byÂ Charlotte Hassan
An activist artist demands transparency in a Spotify caseâ€¦
Back in December of last year, Spotify faced a lawsuit brought forwardÂ by musician David Lowery,Â frontman of bands Camper Van Beethoven and Cracker. Â Lowery, who carries a long history of advocating for fair pay for artists, claimed that Spotify has been distributing copyrighted content while skipping key royalty payments.
Lowery subsequently initiated a class action lawsuit,Â with estimated damages in theÂ $150 millionÂ range.
Since that point, the case has been ongoing, though an agreement involving publishing organization NMPA and Spotify could seriously deflate the action. Â But whatâ€™s in that agreement, and is it fair? Â On Monday (April 18th), Lowery told U.S. District Judge Beverly Reid Oâ€™Connell that SpotifyÂ is â€using misleading information to push putative class members into a lowball royalty settlement with the National Music Publishers Association,â€ while pushing for access to the deal points.
Accordingly, Lowery has requestedÂ access toÂ review all communications Spotify USA issues to putative class members related to its $30 million settlement with the NMPA, part of a potentially broader subpoena.
Lowery not only claims that Spotify is using the NMPA settlement to cut class members out of his lawsuit, but he also claims that theÂ NMPA has distributed â€œslantedâ€ press releases that serve to discredit hisÂ lawsuitÂ and draw would-be litigants into their settlement. Â Lowery is now asking the presiding judgeÂ to allow him toÂ send corrective notices to putative class members, andÂ prohibitÂ Spotify and any related parties from issuing any misleading communications moving forward.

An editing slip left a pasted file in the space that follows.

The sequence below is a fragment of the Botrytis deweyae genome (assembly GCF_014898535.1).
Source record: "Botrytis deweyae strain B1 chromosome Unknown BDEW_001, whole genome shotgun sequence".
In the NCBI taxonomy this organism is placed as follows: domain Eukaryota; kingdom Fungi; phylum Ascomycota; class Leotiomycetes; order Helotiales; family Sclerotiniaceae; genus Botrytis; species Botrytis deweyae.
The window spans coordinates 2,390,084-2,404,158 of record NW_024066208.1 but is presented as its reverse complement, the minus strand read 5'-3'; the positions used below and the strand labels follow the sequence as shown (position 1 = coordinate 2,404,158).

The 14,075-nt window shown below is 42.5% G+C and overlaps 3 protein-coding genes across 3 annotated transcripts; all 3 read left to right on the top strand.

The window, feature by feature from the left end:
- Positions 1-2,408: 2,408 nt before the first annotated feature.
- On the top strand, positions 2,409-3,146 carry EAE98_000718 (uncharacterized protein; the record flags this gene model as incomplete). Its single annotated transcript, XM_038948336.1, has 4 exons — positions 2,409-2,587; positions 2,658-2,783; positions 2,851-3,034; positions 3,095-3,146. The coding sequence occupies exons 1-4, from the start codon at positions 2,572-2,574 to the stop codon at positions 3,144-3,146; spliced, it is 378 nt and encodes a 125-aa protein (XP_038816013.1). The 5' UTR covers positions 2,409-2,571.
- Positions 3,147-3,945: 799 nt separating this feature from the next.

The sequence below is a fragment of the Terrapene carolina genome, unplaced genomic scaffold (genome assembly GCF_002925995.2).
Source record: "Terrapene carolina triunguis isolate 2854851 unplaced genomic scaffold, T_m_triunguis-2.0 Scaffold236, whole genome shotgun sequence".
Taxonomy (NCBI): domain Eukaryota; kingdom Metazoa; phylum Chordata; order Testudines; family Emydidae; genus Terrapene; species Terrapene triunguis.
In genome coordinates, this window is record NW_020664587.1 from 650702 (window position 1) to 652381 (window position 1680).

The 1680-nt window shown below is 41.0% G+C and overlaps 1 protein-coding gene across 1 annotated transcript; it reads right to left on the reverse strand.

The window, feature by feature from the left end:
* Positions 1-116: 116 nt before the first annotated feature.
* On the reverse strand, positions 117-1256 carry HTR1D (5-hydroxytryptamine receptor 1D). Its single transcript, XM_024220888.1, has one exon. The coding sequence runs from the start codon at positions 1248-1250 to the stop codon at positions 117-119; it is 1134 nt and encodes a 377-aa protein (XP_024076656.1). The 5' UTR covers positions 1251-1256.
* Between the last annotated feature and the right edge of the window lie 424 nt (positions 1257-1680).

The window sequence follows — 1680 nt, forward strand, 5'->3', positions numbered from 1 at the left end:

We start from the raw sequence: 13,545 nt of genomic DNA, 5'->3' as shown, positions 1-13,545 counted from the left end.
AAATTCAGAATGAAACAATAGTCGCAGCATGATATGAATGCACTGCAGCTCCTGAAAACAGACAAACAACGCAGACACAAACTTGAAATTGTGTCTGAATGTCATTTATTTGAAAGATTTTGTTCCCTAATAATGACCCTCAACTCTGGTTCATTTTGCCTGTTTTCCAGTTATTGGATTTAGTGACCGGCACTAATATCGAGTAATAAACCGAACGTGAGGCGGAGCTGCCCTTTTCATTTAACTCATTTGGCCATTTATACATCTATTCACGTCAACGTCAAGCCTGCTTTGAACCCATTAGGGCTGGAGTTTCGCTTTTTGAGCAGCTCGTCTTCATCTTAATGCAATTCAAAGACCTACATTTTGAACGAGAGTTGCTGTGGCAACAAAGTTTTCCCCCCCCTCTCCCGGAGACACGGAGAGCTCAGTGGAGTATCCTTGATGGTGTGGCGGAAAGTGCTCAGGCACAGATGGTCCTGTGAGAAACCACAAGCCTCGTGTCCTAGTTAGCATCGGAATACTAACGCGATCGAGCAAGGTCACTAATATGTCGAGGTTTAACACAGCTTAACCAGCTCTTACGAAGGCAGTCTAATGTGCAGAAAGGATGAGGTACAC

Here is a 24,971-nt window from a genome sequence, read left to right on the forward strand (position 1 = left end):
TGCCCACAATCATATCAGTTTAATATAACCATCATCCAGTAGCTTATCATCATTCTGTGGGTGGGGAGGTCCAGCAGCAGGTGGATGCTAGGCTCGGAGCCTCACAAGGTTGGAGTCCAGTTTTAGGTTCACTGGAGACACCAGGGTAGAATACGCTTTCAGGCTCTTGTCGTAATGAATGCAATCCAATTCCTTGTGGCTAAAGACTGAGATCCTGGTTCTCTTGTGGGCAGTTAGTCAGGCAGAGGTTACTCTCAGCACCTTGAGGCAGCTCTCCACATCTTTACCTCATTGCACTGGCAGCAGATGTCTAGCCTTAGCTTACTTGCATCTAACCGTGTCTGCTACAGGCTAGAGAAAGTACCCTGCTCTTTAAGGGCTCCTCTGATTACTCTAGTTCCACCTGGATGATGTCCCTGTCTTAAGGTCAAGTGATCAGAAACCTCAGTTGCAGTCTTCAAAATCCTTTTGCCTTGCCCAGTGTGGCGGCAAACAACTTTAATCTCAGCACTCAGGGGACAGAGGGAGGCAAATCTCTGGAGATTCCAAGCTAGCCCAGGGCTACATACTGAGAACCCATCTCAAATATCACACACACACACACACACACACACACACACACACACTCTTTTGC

Lowery also claimsÂ that the streaming platformÂ is infringing upon his and other musiciansâ€™ mechanical rightsÂ by failing to secure proper licenses.
Separately, Spotify seeksÂ termination of the lawsuit based on technical problems with class action certification. Â Specifically, Spotifyâ€™s lawyers have argued that each writer and publisher situation is different, which would require individual litigation instead of an across-the-board class action suit.
But, this hasnâ€™t stopped Lowery filing a motion to consolidate his $150 million lawsuit with Mellissa Ferrickâ€™s similar $200 million lawsuit, filed shortly after Loweryâ€™s. Â On Monday (April 18th), Lowery also asked a US District Judge to consolidate these lawsuits and appoint his counsel Michelman & Robinson LLP as lead. Â The request is in opposition to a similar motion filed by Melissa Ferrickâ€™s counsel Gradstein & Marzano PC.
The motionÂ is belowâ€¦